Kichijōji (吉祥寺) is a neighborhood in the city of Musashino in Western Tokyo, Japan. It is centered on a compact but popular commercial area to the north and south of Kichijoji Station, with a full range of shops, restaurants, bars, and coffee houses. The area is a popular center for shopping and leisure in the Tokyo metropolitan area due in part to its close proximity to Inokashira Park and Inokashira Park Zoo.

Sun Road
Kichijōji Station (in back). A pink Moo-bus, a Musashino city bus, waits for passengers.

Kichijoji has been voted the number 1 place in Japan that Japanese would like to live every year since the 1990s according to polls by the magazine CNN GO.[1] Kichijōji Station is served by the Chūō Line which runs to Tokyo Central Station in around 30 minutes, the Chūō–Sōbu Line, a Tozai Line through service and is also a terminus of the Keiō Inokashira Line, which takes passengers as far as Shibuya in around 20 minutes on the express service.

History edit

This town was named after the Kichijō-ji Temple which was located in Bunkyō City, Tokyo, before being destroyed by fire in the year 1657. This temple, in turn, derived its name from the Hindu goddess Lakshmi, corresponding to Kisshōten in Japan.[2]

During the Great fire of Meireki, the town in front of Suwazan Kichijō-ji Temple gate, Edo's Hongo Motomachi (now: Hongō 1-chome, Bunkyō, near Suidōbashi Station) was destroyed by fire. Afterwards, based on town planning, the shogunate rebuilt the area for daimyō residences. Since the residents who used to live in front of Kichijo-ji gate had suffered great loss of residence and farm land, the shogunate's official reed lands named "Reno" and "Mureno" were provided as substitute land for them. Those hoping to apply were given a rice stipend and house construction loans with a 5 year limit. Kichijo-ji samurai, Sato Sadaemon and Miyazaki Jinemon, in cooperation with local farmer Matsui Jurozaemon, opened up the eastern district of present day Musashino and relocated the residents there.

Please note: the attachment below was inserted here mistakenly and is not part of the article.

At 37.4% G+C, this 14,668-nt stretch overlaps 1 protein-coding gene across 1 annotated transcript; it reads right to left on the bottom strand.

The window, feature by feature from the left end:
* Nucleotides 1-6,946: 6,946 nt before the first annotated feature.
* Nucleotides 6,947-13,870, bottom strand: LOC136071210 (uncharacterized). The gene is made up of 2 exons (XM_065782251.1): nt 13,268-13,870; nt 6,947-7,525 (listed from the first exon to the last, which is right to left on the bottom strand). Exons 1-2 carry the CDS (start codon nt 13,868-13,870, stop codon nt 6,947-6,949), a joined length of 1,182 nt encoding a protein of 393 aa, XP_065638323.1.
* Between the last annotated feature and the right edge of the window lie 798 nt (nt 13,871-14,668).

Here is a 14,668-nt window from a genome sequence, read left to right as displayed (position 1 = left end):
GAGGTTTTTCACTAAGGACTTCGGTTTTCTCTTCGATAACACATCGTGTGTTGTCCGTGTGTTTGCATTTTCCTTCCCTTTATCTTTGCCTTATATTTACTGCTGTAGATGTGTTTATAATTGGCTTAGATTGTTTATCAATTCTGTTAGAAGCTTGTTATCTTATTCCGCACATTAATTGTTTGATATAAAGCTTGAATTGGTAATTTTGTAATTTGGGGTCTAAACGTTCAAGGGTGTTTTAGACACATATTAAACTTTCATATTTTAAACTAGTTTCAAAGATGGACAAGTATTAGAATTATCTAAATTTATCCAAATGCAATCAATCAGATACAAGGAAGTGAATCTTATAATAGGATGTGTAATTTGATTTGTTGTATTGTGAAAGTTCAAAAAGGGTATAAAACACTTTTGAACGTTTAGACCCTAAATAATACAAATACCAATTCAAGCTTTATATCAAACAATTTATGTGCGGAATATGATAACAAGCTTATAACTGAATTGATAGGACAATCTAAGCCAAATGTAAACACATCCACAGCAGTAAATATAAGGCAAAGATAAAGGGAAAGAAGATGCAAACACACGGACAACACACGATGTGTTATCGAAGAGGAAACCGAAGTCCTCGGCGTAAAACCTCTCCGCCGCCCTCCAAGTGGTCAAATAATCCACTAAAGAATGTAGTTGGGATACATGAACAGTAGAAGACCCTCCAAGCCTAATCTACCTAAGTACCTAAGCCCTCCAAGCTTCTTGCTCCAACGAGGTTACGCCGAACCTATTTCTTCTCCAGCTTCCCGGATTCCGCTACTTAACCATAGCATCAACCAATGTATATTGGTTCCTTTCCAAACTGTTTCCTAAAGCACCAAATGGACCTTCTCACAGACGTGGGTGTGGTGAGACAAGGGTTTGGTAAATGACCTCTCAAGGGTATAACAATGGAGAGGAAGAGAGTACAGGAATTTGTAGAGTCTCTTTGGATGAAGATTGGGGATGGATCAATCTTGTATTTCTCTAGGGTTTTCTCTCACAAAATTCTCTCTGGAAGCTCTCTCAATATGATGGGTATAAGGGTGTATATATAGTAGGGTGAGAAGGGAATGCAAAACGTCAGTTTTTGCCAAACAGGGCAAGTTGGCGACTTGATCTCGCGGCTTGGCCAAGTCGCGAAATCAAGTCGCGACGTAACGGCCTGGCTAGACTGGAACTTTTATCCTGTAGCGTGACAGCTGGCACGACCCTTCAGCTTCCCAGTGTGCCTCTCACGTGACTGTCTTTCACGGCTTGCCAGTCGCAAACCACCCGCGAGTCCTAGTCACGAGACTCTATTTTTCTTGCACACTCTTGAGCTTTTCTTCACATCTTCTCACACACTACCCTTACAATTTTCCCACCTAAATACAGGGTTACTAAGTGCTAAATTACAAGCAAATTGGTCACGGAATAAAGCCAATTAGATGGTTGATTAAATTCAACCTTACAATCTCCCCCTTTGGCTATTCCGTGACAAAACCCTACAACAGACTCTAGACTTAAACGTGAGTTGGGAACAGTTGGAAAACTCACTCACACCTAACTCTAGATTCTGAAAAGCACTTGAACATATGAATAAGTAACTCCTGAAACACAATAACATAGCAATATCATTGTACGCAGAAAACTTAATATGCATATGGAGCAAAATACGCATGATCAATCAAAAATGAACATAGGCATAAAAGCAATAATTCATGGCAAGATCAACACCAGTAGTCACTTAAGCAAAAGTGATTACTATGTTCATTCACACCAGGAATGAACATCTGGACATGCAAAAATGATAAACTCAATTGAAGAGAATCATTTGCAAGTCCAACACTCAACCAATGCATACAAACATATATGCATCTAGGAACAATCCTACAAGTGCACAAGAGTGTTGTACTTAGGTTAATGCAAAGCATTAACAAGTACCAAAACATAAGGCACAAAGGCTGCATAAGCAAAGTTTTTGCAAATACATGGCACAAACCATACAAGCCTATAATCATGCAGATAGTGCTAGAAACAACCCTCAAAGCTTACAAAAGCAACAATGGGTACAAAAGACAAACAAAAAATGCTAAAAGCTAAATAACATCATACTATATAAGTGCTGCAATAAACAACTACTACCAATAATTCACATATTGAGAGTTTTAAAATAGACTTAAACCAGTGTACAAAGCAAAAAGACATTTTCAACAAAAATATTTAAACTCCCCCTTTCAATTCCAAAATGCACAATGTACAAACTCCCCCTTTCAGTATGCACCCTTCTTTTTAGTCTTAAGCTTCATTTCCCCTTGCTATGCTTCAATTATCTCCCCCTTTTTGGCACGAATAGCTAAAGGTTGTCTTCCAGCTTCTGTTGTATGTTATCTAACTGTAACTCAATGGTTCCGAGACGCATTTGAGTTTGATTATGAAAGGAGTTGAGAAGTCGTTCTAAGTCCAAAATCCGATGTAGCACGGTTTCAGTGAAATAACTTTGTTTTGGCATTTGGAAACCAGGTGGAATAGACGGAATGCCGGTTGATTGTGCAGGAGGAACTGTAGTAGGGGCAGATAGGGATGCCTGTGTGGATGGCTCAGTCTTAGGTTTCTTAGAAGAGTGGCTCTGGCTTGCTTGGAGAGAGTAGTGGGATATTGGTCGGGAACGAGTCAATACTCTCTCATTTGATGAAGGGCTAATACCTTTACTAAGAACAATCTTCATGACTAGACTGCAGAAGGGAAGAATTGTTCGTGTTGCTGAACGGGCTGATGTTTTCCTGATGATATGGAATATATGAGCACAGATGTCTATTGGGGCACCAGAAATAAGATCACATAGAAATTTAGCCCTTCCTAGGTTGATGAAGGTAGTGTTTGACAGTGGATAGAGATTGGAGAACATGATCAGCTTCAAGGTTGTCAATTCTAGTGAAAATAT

Soon after, with the opening of the Tamagawa Aqueduct, the previously poorly watered uninhabited Musashino Plateau was cultivated, turning it into a vast farmland. In the process, the neatly partitioned thin rectangular shaped plots of land along Itsukaichi Kaidō (ja) (currently Tokyo Metropolitan Route 7, Suginami Akiruno Line) were formed. Some migrants were granted great lengths of land of more than 1000 meters long in the land area extending from Itsukaichi Kaidō to the Tamagawa Aqueduct, up to where the Senkawa Aqueduct (ja) divides. But the soil was not particularly fertile, so all of the farmland became dry soil fields, with no wet rice fields. Because of the residents who still had attachment to the former Kichijo-ji, the new fields were named Kichijōji Village.

Economy edit

The neighborhood is dominated by a shopping district centered on a covered street, Sun Road, which extends north from Kichijōji Station. This well organized and clean area includes amenities, shops, entertainment and restaurants.[citation needed]

Halfway up this shopping street is the Buddhist temple Gessō-ji (月窓寺), with graveyard, and at the northern end of it are Shinto shrines, the latter holding the occasional festival, with amusements such as fishing for gold fish, sweet food stalls, and typical dishes.

On the north, east, and south sides of the station is a large nightlife area with many restaurants, bars, izakaya, and "live" houses. On the north-east side of the station lies a red-light district on the Chūō Line between Tachikawa and Shinjuku, containing numerous cabarets, bars, and pink salons.